July 6, 2017

India's Green Industrial Parks

by Binu Alex
by Binu Alex
India's Green Industrial Parks

Can you believe this is actually a Food Manufacturing Hub - an Industrial Park developed by KINFRA? It was incidental that I bumped into a place during my visit to Kerala this monsoon. I knew there was an Industrial park near my home but never had the chance to go there despite the fact that it is located just 4 kms away.

I was actually destined to Vizhinjam for a day and later on drop in to some resort at Kovalam for an overnight trip. This was a cool 100 kms away from my home and I had a vehicle to myself and was expecting an early morning departure via tourist spot Veli.

As I woke up at 4.30 AM and peeped out of the window, I realised it was raining continuously for the whole night and I should not expect any mercy anytime soon from the heavy downpour. I could still leave because the weather conditions on my phone displayed light showers on the way. But I had another problem. No company for the trip of around 4 hours each side. 100 Kilometres in Kerala is not exactly 100 Kilometres in Gujarat, where I am based. Let me rephrase this. 100 KM in Kerala will take 4 hours in Kerala while it takes 2 hours in Gujarat. Not because of better roads or infrastructure but because of topography. Kerala roads are mountainous and zig-zagged and take longer to cover a distance than what you find in plains. But I was prepared with the unplayed BBC Documentary Podcasts that I had stored well in advance exclusively for this trip to cover up for my loneliness.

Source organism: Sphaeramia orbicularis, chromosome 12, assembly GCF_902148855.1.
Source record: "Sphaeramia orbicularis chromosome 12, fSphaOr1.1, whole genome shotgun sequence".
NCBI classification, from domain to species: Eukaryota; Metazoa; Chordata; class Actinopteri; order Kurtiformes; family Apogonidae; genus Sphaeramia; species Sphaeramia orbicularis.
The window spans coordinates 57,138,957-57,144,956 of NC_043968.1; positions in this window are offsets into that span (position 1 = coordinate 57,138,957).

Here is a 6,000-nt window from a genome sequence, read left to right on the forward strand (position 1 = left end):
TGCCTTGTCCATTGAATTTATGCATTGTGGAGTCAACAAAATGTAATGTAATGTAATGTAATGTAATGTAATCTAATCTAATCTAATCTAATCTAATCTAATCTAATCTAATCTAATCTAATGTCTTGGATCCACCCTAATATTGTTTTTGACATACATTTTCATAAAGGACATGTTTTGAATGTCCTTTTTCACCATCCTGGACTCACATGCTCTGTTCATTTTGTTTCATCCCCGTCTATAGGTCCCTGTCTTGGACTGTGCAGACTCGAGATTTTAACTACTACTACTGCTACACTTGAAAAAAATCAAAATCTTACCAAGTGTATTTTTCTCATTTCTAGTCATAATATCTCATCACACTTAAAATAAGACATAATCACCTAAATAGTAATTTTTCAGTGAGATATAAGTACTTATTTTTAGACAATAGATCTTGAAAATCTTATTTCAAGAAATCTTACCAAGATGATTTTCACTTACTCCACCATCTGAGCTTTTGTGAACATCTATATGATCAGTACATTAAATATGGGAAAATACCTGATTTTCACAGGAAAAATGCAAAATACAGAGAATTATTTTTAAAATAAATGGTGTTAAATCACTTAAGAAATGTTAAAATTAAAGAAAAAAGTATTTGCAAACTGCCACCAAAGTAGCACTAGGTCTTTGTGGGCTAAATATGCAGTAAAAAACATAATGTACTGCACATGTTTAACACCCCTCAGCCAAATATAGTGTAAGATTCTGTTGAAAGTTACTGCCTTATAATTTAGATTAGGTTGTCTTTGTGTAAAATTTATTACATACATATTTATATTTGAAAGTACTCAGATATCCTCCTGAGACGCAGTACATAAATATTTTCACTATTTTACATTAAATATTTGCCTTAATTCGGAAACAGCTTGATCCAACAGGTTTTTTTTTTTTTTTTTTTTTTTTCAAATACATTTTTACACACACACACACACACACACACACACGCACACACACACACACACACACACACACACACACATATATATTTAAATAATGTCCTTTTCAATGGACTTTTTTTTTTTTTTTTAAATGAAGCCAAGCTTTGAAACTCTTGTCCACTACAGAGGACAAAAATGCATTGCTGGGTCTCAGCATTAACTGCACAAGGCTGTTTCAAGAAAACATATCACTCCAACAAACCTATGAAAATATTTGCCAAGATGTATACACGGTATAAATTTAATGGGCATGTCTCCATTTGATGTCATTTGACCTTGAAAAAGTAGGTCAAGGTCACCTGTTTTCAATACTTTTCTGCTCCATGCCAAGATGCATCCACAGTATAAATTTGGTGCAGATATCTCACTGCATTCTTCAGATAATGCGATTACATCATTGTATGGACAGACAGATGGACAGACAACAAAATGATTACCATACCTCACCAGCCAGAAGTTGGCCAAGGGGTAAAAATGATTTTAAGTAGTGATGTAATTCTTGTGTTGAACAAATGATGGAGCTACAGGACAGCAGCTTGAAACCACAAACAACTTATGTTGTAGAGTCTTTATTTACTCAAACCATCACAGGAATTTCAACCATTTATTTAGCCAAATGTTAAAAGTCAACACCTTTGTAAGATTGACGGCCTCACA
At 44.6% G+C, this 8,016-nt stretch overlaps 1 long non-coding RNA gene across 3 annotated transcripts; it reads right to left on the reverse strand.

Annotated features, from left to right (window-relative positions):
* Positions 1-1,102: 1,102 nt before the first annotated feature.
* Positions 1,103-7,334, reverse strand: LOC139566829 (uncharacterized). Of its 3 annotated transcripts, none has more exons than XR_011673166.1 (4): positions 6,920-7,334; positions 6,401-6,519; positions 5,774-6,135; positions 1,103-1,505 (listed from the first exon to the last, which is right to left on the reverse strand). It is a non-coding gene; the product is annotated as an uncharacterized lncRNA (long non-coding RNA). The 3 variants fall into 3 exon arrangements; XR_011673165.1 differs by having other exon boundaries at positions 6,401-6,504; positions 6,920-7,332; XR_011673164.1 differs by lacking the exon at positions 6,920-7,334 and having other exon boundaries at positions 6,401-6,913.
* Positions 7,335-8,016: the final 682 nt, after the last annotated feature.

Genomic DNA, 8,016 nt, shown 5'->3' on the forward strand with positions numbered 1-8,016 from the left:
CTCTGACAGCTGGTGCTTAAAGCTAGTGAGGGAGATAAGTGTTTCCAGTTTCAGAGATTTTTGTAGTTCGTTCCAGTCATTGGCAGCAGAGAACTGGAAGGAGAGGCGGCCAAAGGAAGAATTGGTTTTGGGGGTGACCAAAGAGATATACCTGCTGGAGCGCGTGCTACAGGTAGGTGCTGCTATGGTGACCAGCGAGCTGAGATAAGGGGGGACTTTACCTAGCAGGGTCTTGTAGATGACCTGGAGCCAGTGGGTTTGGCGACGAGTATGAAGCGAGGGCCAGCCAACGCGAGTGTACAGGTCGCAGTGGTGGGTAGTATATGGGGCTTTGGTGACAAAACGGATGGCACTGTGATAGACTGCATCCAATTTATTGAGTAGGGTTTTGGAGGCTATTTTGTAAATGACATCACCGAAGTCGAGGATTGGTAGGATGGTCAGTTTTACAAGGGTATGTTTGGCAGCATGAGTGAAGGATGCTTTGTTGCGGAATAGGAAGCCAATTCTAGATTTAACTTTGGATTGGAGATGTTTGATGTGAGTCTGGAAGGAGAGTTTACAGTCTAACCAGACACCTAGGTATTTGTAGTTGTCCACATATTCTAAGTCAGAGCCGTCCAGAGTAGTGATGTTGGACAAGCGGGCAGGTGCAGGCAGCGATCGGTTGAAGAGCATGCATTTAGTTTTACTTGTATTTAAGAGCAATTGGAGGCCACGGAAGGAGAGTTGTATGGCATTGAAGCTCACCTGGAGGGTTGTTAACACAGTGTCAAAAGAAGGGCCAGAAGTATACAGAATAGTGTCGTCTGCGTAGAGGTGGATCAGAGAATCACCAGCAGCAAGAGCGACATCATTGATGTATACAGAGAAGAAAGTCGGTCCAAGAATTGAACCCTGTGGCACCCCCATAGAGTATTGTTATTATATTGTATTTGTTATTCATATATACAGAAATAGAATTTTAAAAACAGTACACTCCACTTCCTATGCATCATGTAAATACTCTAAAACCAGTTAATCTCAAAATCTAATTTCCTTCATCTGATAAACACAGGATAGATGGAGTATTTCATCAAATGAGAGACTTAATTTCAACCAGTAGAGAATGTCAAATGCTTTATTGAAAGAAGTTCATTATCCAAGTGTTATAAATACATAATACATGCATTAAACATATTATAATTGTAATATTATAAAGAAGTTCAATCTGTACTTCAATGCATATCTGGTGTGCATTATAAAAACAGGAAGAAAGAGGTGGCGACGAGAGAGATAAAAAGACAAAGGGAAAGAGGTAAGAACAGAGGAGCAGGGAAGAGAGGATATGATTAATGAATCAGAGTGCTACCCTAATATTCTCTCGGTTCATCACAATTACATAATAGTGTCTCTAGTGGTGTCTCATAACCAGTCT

But then suddenly a thought came to my mind. Why not explore the nearby areas? Though I have a home here, I visit here once or twice a year. The childhood memories of visiting home town during vacation are limited to staying at home for a full month. First there was hardly any budget to travel to the famous hill stations or stay at a hotel there. Second, the parents never attempted to take us. When you have a home here, why go to Hotel and stay - was the permanent response when asked to make a trip. Kerala, then was not a big tourist destination as it is now. So we, as kids, hardly got to see even our own surroundings. To make up for those lost years, I make sure, the same excuses are not thrown to my kids when they are with me.

An hour passed since these thoughts went through my mind and I was still staring at the heavy downpours from the window. Water was gushing through the front gates onto the verandah which will make way to the nearest stream travelling all through the backdoor entrance. For a long time, I have been thinking of creating a water recharging plant to get the water down under rather than to the stream outside. May be at a later stage. I had parked my vehicle at the next door neighbour - who happens to be my uncle - and I could easily hear the drops hitting the metal body of the vehicle which indicated the rains are heavier than I can see with the rising sun.

Childhood buddy and former Sarkari Office colleague, Binoy Samuel - who is now based at Kochi - was supposed to come on that day to visit his parents who stays just another 2 kms from the Industrial park. I gave a thought again - let's get around the neighbourhood instead of a long drive. It was 6.30 by this time and I came down to the Kitchen to see my mom and aunt preparing tea. They had presumed that I had cancelled the trip. So breakfast has to be prepared for me too.

Typically, when I am at home, the breakfast is tapioca with sardine fry. But this time I replaced Tapioca with raw jackfruit typically cooked in Kerala Style and asked not to prepare lunch for me. Typically, I prefer lunch at wayside joints in Kerala. They are not only hygienic and delicious but even economical in every sense.